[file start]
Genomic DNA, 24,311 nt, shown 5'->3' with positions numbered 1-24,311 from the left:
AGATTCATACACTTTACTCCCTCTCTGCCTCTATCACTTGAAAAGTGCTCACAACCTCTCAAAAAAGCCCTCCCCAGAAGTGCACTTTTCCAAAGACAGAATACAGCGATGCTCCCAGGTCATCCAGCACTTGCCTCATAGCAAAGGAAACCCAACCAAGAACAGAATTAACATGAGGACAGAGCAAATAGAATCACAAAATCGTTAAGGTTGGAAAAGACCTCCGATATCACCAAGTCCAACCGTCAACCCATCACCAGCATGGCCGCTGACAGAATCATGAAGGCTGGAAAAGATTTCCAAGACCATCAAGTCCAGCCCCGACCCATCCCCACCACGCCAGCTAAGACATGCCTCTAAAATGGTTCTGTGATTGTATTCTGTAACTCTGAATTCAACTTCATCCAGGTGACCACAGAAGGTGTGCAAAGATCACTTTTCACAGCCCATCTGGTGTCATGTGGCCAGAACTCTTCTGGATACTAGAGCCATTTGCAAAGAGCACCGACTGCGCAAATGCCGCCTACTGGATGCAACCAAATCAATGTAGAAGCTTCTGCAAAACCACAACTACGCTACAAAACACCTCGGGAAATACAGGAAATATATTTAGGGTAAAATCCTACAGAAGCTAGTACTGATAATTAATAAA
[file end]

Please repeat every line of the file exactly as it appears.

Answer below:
Genomic DNA, 24,311 nt, shown 5'->3' with positions numbered 1-24,311 from the left:
AGATTCATACACTTTACTCCCTCTCTGCCTCTATCACTTGAAAAGTGCTCACAACCTCTCAAAAAAGCCCTCCCCAGAAGTGCACTTTTCCAAAGACAGAATACAGCGATGCTCCCAGGTCATCCAGCACTTGCCTCATAGCAAAGGAAACCCAACCAAGAACAGAATTAACATGAGGACAGAGCAAATAGAATCACAAAATCGTTAAGGTTGGAAAAGACCTCCGATATCACCAAGTCCAACCGTCAACCCATCACCAGCATGGCCGCTGACAGAATCATGAAGGCTGGAAAAGATTTCCAAGACCATCAAGTCCAGCCCCGACCCATCCCCACCACGCCAGCTAAGACATGCCTCTAAAATGGTTCTGTGATTGTATTCTGTAACTCTGAATTCAACTTCATCCAGGTGACCACAGAAGGTGTGCAAAGATCACTTTTCACAGCCCATCTGGTGTCATGTGGCCAGAACTCTTCTGGATACTAGAGCCATTTGCAAAGAGCACCGACTGCGCAAATGCCGCCTACTGGATGCAACCAAATCAATGTAGAAGCTTCTGCAAAACCACAACTACGCTACAAAACACCTCGGGAAATACAGGAAATATATTTAGGGTAAAATCCTACAGAAGCTAGTACTGATAATTAATAAA